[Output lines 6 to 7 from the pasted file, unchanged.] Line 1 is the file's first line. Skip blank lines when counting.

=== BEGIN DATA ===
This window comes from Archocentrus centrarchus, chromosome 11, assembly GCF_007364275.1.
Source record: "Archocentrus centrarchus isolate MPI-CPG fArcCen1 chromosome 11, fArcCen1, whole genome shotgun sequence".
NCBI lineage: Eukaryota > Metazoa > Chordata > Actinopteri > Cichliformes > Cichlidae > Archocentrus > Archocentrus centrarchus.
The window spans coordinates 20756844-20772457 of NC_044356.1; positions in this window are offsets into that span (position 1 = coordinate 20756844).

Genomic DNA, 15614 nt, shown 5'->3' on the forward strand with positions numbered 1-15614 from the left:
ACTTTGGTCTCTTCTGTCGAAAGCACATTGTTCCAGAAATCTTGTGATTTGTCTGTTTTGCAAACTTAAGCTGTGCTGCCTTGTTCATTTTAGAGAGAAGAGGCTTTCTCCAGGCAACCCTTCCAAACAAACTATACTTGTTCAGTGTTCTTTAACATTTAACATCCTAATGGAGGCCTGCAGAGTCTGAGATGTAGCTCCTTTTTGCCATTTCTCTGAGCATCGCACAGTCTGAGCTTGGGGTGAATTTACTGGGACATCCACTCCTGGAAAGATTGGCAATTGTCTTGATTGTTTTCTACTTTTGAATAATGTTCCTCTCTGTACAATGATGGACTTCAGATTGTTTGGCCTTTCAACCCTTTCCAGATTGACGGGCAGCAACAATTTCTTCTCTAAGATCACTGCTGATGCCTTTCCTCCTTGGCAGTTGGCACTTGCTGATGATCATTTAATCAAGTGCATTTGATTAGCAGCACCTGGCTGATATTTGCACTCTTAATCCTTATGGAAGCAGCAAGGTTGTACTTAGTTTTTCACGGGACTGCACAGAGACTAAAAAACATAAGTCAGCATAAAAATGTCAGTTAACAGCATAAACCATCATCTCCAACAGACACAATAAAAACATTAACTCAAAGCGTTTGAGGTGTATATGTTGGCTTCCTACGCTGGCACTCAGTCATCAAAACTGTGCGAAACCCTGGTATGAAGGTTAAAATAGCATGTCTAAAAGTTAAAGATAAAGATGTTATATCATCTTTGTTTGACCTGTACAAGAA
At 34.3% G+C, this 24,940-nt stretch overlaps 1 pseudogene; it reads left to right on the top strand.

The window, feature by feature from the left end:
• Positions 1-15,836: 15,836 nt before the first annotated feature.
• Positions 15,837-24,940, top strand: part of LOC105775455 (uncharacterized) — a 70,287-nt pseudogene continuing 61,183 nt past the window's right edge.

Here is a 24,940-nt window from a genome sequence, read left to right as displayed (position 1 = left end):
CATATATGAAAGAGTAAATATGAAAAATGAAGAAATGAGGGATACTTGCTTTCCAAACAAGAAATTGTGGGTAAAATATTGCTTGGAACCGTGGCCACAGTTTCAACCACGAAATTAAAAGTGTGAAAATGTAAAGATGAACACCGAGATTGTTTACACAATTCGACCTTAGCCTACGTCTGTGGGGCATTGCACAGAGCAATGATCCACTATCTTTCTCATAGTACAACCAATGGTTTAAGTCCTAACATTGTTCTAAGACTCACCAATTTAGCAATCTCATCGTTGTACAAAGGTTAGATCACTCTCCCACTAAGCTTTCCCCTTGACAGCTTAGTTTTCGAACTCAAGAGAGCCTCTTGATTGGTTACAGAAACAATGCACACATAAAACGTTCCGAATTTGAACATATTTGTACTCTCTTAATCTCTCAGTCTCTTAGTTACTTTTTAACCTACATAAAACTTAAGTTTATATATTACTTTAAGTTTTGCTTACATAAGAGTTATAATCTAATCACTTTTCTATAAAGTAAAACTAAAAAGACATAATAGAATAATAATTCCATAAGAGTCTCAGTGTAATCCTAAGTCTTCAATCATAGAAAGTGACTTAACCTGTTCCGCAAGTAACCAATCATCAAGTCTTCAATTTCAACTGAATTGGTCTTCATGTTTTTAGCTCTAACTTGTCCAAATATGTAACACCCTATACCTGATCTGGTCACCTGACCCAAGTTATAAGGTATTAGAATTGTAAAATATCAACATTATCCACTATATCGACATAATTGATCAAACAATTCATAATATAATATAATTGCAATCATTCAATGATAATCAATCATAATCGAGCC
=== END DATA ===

ACTTTGGTCTCTTCTGTCGAAAGCACATTGTTCCAGAAATCTTGTGATTTGTCTGTTTTGCAAACTTAAGCTGTGCTGCCTTGTTCATTTTAGAGAGAAGAGGCTTTCTCCAGGCAACCCTTCCAAACAAACTATACTTGTTCAGTGTTCTTTAACATTTAACATCCTAATGGAGGCCTGCAGAGTCTGAGATGTAGCTCCTTTTTGCCATTTCTCTGAGCATCGCACAGTCTGAGCTTGGGGTGAATTTACTGGGACATCCACTCCTGGAAAGATTGGCAATTGTCTTGATTGTTTTCTACTTTTGAATAATGTTCCTCTCTGTACAATGATGGACTTCAGATTGTTTGGCCTTTCAACCCTTTCCAGATTGACGGGCAGCAACAATTTCTTCTCTAAGATCACTGCTGATGCCTTTCCTCCTTGGCAGTTGGCACTTGCTGATGATCATTTAATCAAGTGCATTTGATTAGCAGCACCTGGCTGATATTTGCACTCTTAATCCTTATGGAAGCAGCAAGGTTGTACTTAGTTTTTCACGGGACTGCACAGAGACTAAAAAACATAAGTCAGCATAAAAATGTCAGTTAACAGCATAAACCATCATCTCCAACAGACACAATAAAAACATTAACTCAAAGCGTTTGAGGTGTATATGTTGGCTTCCTACGCTGGCACTCAGTCATCAAAACTGTGCGAAACCCTGGTATGAAGGTTAAAATAGCATGTCTAAAAGTTAAAGATAAAGATGTTATATCATCTTTGTTTGACCTGTACAAGAA
At 34.3% G+C, this 24,940-nt stretch overlaps 1 pseudogene; it reads left to right on the top strand.